Cybercriminals turn to mind games to trick users
New research from the University of Leicester finds that cybercriminals are increasingly using psychological techniques to get victims to download malware.
Organised crime is turning to using mind games on PC users in a bid to trick them into handing over personal information and money, according to new research.
The study, carried out by Professor Clive Hollin, a forensic psychologist at the University of Leicester, found that criminals are assuming trustworthy identities and engaging in friendly banter in order to steal from their victims.
The Mind Games report, commissioned by anti-virus company McAfee, found that internet fraudsters carry out research into psychological "hotspots" and triggers of potential victims. This meant that fraudsters often piggybacked scams on top of topical news stories or current sporting events in order to make the scam appear authentic.
Also, typical emails will contain essential elements that play on and exploit the human condition. Examples cited in the research were web links that read "Click here for a reward" or "Click here to avoid something you don't want to happen".
Professor Hollin said that given the right conditions in terms of the persuasiveness of the communication and the critical combination of situational and personal factors, most people may be vulnerable to misleading information.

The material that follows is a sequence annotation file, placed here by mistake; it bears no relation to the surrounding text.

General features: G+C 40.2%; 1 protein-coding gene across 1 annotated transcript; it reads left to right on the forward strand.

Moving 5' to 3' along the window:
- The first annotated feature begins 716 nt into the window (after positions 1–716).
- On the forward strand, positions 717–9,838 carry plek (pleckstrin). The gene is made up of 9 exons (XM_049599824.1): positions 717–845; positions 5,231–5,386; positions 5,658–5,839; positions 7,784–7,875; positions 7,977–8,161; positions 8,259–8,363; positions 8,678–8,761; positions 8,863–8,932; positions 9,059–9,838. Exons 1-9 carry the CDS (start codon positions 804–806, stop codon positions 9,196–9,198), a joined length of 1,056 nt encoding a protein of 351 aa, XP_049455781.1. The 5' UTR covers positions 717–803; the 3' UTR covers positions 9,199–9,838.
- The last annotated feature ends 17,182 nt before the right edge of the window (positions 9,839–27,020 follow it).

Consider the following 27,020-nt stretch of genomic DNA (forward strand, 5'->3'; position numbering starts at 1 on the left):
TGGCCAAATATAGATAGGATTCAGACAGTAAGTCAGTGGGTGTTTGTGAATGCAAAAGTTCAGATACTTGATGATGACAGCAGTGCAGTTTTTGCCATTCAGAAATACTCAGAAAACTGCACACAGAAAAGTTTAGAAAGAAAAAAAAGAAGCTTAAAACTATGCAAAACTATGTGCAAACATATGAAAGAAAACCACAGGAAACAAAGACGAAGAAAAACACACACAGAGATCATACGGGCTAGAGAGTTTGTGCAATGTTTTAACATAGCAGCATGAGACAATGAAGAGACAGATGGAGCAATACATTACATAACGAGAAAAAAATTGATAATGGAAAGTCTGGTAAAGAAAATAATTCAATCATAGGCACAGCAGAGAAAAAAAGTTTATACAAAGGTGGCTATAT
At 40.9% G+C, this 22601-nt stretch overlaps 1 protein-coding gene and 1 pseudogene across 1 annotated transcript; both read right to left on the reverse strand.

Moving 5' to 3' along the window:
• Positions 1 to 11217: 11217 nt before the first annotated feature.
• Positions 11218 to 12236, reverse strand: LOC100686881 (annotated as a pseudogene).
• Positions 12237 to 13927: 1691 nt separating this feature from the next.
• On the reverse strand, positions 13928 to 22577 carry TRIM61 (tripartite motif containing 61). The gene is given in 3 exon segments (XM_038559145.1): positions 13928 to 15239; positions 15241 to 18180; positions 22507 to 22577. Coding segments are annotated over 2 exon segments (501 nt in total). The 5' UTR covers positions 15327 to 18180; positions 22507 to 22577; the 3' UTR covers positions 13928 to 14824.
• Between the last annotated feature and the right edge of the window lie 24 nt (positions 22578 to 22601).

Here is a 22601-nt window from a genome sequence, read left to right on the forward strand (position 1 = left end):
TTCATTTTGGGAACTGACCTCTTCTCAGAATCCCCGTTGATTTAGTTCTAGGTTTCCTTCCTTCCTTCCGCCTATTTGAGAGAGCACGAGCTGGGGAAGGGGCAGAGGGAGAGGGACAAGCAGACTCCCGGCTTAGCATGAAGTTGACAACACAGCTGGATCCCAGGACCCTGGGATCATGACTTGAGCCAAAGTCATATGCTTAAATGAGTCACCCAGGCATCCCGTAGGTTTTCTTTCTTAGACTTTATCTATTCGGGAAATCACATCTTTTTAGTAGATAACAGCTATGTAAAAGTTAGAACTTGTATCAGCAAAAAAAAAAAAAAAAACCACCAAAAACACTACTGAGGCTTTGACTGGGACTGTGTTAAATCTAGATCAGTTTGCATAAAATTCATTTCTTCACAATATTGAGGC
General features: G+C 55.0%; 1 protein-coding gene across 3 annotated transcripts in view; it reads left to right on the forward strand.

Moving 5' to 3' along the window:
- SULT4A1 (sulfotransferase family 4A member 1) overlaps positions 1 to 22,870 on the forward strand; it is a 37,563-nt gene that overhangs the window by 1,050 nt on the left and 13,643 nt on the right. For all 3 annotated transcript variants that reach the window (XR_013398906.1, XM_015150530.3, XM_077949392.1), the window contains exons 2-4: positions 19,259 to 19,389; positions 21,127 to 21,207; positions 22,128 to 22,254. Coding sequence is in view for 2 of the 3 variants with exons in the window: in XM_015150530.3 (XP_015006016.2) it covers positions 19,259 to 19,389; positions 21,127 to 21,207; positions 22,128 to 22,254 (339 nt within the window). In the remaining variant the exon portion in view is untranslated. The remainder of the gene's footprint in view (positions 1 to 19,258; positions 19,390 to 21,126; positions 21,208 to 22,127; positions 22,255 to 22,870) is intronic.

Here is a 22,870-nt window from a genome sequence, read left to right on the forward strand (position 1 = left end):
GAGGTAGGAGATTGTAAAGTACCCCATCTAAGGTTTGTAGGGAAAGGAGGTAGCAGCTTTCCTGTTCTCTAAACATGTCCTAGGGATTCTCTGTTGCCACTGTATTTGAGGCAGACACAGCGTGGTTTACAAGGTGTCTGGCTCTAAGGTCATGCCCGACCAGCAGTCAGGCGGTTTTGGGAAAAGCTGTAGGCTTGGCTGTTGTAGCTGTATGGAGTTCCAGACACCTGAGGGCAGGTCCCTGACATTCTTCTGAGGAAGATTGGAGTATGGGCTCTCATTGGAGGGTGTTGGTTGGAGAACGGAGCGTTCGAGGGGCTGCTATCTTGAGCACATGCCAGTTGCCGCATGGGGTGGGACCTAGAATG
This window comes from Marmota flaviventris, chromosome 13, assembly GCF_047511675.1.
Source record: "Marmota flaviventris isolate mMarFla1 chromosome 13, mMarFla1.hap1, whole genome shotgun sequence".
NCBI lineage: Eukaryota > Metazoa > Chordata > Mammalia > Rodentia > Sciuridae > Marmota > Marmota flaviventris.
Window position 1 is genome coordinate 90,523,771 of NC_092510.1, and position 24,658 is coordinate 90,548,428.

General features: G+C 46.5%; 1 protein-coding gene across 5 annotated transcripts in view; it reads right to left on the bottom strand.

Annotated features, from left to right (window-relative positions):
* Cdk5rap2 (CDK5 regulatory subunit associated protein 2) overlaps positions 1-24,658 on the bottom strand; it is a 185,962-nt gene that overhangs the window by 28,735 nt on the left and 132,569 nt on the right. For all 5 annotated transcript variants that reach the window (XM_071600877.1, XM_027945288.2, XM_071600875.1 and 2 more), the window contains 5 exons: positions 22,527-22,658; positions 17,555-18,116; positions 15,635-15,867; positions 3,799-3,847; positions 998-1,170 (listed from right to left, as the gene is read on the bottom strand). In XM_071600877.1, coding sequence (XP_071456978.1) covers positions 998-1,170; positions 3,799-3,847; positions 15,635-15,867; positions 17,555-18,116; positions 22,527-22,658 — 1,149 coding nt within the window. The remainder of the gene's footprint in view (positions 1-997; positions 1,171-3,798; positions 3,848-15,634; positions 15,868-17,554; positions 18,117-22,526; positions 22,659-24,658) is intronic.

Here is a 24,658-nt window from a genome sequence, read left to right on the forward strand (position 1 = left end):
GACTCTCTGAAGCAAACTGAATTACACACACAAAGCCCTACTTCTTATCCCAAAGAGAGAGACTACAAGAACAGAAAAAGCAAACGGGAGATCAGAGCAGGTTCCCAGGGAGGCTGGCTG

"This point is true both for experienced and inexperienced computer users: while naivety may be a partial explanation, even sophisticated users can be deceived and become suggestible to misleading messages," said Hollin.
According to Greg Day, security analyst at McAfee, cybercriminals are relying more and more on social engineering techniques as computer security improves.
"Like con men on the street devising new tricks, internet fraudsters need a never-ending supply of ways to exploit victims online," said Day. "Bypassing mental barriers rather than software security is an increasingly evident tactic of cybercriminals and one that will only continue become more prolific in the raft of online attacks."
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